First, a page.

I had put the original version in the Netflix queue because of Woodward and general curiosity. After I finally got around to watching it this week, I had to follow up with the Cage version. It's an interesting case study in how Hollywood can take something that earned goodwill the hard way and piss it all away in under two hours.
First, the basics. The Wicker Man is about a cop dispatched to a remote island to investigate the disappearance, or maybe the murder, of a child. The island's inhabitants have, to put it mildly, some non-traditional religious beliefs. The cop tries to get to the bottom of the mystery, only to find himself . . . well, I won't ruin the big twist for you. I'm not generally big on avoiding spoilers, particularly for flicks that are as old as I am, but this one went somewhere I wasn't suspecting, so I'll give it some credit.
The release of the original film was bungled by the studio, which forced some cuts and didn't give it any publicity upon release. In spite of that, it's gone on to achieve such cult status that it's been dubbed the Citizen Kane of horror films. I wouldn't go nearly that far - it's sluggish, silly, and not really all that horrific. But it's also unique and fun, in it's own peculiar way. It's cult status is no doubt helped by the difficulty of its release and how that lent it an air of mystery. I can certaily see why some people really love it.
And I can see precisely why any big budget Hollywood remake was doomed to failure. Everything that makes the original fun to watch disappears. Yes, the plot is basically the same, but the ambiance of the whole movie is quite different, not to mention the execution. So to speak.
Take, for instance, the odd religious society into which our hero cop is thrust. In the original, it's old European pagans (Druish, for most part), who, for all their weird ways, are at least fun to hang around with. They drink. They sing (the film has several musical numbers). They wander around nekkid. Watching that libertine lifestyle bump up against Woodward's rigid (but sincere) Christianity is actually interesting.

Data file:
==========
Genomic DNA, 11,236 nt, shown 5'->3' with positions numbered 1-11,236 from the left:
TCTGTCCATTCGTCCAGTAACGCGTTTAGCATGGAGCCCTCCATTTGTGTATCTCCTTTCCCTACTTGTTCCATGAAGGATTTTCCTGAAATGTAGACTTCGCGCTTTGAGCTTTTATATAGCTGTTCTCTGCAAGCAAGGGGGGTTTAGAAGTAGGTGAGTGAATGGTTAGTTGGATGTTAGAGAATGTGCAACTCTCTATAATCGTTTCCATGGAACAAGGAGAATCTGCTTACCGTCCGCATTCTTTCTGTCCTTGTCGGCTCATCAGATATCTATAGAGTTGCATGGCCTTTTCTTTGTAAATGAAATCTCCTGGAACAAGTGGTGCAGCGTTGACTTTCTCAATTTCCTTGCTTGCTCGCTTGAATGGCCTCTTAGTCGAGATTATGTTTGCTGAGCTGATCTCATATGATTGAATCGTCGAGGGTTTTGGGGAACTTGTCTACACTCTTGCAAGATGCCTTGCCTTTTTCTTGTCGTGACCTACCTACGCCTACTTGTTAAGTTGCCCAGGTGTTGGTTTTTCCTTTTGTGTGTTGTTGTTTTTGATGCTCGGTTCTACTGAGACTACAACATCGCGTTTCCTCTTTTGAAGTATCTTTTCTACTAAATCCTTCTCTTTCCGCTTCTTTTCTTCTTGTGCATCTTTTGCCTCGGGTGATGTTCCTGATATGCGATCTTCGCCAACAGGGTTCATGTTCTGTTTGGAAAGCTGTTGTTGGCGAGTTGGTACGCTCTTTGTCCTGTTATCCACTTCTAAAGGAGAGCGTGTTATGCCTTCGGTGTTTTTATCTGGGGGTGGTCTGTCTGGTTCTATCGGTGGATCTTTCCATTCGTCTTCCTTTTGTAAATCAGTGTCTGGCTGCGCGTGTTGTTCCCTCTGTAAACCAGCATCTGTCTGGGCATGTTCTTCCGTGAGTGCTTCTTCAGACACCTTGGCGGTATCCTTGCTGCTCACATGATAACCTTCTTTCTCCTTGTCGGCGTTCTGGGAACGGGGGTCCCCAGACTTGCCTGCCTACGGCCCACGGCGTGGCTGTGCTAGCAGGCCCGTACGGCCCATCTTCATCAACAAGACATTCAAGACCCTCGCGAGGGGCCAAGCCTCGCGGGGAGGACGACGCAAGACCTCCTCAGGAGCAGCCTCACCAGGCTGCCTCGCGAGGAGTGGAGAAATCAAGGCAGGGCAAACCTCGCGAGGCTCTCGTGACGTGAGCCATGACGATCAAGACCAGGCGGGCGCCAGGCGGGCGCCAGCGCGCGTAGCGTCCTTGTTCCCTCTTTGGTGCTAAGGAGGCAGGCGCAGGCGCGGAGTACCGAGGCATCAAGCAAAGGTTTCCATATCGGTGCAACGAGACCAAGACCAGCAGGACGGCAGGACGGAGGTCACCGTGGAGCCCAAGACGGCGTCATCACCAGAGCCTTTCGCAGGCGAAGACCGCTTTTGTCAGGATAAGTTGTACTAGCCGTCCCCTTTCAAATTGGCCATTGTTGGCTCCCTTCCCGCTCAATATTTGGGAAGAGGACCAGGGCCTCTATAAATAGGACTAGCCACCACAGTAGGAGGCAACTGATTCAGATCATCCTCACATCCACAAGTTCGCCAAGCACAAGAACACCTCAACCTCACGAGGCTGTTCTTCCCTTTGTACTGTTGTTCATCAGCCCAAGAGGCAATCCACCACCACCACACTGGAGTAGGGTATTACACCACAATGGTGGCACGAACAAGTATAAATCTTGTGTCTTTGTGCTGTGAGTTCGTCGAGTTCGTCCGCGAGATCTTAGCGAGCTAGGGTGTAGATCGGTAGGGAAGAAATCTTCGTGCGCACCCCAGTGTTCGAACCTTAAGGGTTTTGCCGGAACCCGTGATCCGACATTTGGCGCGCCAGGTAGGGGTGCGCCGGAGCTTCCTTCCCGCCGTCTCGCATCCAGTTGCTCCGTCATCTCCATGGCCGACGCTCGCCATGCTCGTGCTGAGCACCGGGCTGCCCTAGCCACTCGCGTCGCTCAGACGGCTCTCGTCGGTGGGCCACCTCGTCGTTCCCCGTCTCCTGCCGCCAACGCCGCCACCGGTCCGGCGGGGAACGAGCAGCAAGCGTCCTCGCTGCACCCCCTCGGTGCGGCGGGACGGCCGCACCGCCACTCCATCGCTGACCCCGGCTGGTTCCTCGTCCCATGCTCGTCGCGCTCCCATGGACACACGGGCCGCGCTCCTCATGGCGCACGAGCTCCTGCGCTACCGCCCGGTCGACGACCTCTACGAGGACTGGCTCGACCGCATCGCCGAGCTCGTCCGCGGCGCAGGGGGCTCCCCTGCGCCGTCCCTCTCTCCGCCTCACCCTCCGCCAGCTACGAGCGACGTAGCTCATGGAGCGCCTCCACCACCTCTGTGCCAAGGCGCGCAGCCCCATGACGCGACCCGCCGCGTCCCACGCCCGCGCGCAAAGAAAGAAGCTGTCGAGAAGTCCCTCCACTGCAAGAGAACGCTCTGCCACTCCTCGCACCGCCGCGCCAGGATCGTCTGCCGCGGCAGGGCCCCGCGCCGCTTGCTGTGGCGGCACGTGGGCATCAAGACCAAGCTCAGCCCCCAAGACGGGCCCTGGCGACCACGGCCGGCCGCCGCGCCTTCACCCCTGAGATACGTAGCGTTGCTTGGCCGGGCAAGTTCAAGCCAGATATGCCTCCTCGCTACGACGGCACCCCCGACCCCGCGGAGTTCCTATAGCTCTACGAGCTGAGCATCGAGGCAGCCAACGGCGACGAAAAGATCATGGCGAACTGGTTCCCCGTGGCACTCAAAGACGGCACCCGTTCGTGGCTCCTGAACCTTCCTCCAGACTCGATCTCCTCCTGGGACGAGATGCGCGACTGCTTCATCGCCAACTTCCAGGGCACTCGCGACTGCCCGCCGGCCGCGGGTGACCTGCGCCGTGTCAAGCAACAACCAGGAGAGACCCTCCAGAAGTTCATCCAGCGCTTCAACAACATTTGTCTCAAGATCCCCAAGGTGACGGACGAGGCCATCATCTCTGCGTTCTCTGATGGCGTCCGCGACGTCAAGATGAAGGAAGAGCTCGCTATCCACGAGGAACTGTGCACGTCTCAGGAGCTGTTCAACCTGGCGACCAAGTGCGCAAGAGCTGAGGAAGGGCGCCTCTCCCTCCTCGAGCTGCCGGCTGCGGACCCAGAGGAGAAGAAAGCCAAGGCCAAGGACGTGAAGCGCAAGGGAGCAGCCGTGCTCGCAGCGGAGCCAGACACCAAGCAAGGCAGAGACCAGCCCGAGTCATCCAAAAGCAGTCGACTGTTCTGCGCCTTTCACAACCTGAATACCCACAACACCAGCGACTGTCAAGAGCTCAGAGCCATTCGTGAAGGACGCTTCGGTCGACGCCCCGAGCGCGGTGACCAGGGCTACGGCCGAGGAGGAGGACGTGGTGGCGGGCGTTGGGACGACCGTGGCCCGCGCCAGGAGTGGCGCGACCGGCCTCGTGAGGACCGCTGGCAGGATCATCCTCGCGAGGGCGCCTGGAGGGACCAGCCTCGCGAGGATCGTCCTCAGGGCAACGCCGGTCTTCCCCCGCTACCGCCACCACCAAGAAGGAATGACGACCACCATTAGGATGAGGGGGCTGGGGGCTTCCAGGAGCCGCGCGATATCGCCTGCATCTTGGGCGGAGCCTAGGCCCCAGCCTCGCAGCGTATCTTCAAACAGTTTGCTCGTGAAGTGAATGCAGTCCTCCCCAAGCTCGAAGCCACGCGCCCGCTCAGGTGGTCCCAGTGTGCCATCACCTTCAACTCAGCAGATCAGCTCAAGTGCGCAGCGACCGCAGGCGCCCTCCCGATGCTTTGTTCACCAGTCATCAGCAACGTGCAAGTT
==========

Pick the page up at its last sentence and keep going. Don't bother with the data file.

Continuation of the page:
For the remake, however, the fun drunken pagans are gone. Replaced, inexplicitly, but a dour colony of joyless matriarchal scolds (the only men on the island are used for manual labor and breeding). They're like something out of Rush Limbaugh's nightmares. Cage, meanwhile, has none of the religious background of his predecessor, so it really doesn't do anything for the film.
I can understand why merely transporting the pagans to Puget Sound (where, inexplicitly, Cage's California cop tries to wield the same legal authority as Woodward, who was actually in his jurisdiction, did) wouldn't work, but is a bunch of murderous shrews the best Labute could come up with? Maybe. After his excellent debut, In the Company of Men, and pretty good follow up, Your Friends and Neighbors, his film career has cratered. Certainly, his rebooted version of The Wicker Man did not right the ship. It does give Cage an excuse to beat up several women, though. If you've ever really wanted to see that kind of thing, this movie is for you.
In the end, the remake of The Wicker Man is a series of poor choices, summarized neatly by Brett Cullum from DVD Verdict:
LaBute's final insult to injury? He dedicates the film to the memory of Joey Ramone. Joey would have at least had the good sense to make this remake fast, loud, and two minutes long.No doubt. I wanna' be sedated . . .
The Wicker Man
Directed by Robin Hardy
Written by Anthony Shaffer
From the novel Ritual, by David Pinner
Starring Edward Woodward, Christopher Lee, Britt Ekland, et. al.
The Wicker Man
Written & Directed by Neil LaBute
Starring Nicholas Cage, Ellen Burstyn, Leelee Sobieski, et. al.
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